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A List of Things Not To Think About


Birdie, Ed Harcourt, Greg Foat and Gigi Masin, The Lemon Twigs, Me For Queen, Shida Shahabi.

The Front Runners

Some Dusty : Birdie

Discovering this album of charming indie pop from 1999 is the kind of discovery that makes your day.

Birdie - not to be confused with the singer songwriter, Birdy - were formed by two members of St Etienne’s backing and touring band, Debsy Wykes and Paul Kelly. It’s a domestic joy, indie pop of the simplest, model kind. That’s clear from the opening notes of ‘Laugh’, but it’s the smiles of delight and recognition that come with the Bacharach trumpet at the beginning of ‘Dusty Morning’ that alert you to something that’s a bit special.

These are songs by the girl next door, songs about small moments that can, nevertheless, bring big sorrows. In the main, the songs ooze warmth and contentment. It sounds as if they were written on a quiet day, lying undisturbed in a field under a warming sun. ‘Lazy Day’ sums up the attitude even before it slides into a gentle chorus with a jaw droppingly good melody.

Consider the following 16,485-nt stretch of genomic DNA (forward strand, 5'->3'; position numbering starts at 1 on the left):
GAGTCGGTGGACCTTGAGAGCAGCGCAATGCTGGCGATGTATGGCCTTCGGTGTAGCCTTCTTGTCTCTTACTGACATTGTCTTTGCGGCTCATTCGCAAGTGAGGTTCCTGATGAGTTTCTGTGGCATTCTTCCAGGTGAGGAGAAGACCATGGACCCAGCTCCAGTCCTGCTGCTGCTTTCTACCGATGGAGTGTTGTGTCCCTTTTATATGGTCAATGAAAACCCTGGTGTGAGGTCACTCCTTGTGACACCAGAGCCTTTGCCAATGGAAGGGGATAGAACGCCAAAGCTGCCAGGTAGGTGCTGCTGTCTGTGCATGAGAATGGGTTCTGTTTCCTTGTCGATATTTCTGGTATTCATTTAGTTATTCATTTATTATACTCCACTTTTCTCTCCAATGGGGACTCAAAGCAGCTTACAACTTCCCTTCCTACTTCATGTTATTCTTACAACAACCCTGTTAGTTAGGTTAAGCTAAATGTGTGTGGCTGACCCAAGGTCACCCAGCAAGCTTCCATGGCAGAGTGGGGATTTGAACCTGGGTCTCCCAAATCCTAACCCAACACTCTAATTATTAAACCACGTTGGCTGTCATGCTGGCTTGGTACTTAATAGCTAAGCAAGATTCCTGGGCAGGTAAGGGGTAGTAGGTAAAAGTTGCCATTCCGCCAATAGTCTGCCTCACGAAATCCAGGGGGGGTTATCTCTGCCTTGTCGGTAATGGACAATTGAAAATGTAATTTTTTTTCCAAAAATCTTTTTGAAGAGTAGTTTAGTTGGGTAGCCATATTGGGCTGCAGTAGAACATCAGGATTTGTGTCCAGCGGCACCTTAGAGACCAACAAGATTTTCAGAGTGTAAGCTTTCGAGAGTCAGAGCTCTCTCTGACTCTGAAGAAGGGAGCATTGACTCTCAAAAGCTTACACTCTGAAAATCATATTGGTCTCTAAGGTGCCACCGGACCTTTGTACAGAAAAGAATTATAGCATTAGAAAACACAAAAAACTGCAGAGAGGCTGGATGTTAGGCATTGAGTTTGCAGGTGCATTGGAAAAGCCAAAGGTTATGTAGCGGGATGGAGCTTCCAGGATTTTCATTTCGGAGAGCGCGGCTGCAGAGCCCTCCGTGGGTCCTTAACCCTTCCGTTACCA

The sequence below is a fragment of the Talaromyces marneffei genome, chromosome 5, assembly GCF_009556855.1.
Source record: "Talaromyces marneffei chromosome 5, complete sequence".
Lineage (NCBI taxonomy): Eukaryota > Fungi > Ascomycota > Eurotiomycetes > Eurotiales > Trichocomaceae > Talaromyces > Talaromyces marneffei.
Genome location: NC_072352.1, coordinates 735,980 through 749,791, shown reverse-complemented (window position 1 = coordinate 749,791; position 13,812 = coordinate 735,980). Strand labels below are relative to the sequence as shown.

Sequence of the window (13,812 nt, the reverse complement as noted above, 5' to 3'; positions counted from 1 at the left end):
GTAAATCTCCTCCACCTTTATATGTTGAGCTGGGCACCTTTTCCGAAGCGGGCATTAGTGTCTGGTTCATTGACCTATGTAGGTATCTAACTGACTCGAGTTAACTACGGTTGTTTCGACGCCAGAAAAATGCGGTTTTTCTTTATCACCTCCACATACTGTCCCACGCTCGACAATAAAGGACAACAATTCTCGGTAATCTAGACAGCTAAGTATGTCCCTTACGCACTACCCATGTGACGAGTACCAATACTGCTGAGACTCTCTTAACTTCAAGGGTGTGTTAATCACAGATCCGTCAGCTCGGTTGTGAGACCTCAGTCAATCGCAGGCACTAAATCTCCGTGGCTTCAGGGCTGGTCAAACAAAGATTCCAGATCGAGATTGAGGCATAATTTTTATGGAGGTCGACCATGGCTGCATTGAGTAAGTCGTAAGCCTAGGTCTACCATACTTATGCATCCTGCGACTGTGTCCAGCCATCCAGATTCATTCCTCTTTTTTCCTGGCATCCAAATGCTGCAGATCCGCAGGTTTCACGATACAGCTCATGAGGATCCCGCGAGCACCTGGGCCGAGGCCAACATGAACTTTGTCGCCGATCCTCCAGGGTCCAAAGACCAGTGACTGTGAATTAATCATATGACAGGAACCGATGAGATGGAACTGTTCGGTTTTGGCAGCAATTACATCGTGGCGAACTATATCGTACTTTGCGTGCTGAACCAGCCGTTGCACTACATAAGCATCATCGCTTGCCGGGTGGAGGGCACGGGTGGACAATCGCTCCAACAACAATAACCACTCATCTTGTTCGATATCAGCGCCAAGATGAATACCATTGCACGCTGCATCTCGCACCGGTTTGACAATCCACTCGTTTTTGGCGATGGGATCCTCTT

It makes the Alan Rickman moment of ‘Thanks For The Birthday Card’ all the more heartbreaking. (Let us not forget his betrayal of Emma Thompson in ‘Love Actually’. The world is full of people who have yet to forgive him for that!). It’s a song of put on strength, crumbling in the face of the smallest gesture. And it’s brilliant!

Birdie share something with St Etienne’s poppier moments. They share their style and add a touch of Burt Bacarach class to the arrangements. There’s also the feel, if not the sound of Tracey Thorn in her Marine Girls and early Everything But The Girl guise.

When pop is brought into real lives it’s special. That’s what happens here and we should all be grateful for it.

Taster Track : Lazy Day

The Chasing Pack

Monochrome To Colour : Ed Harcourt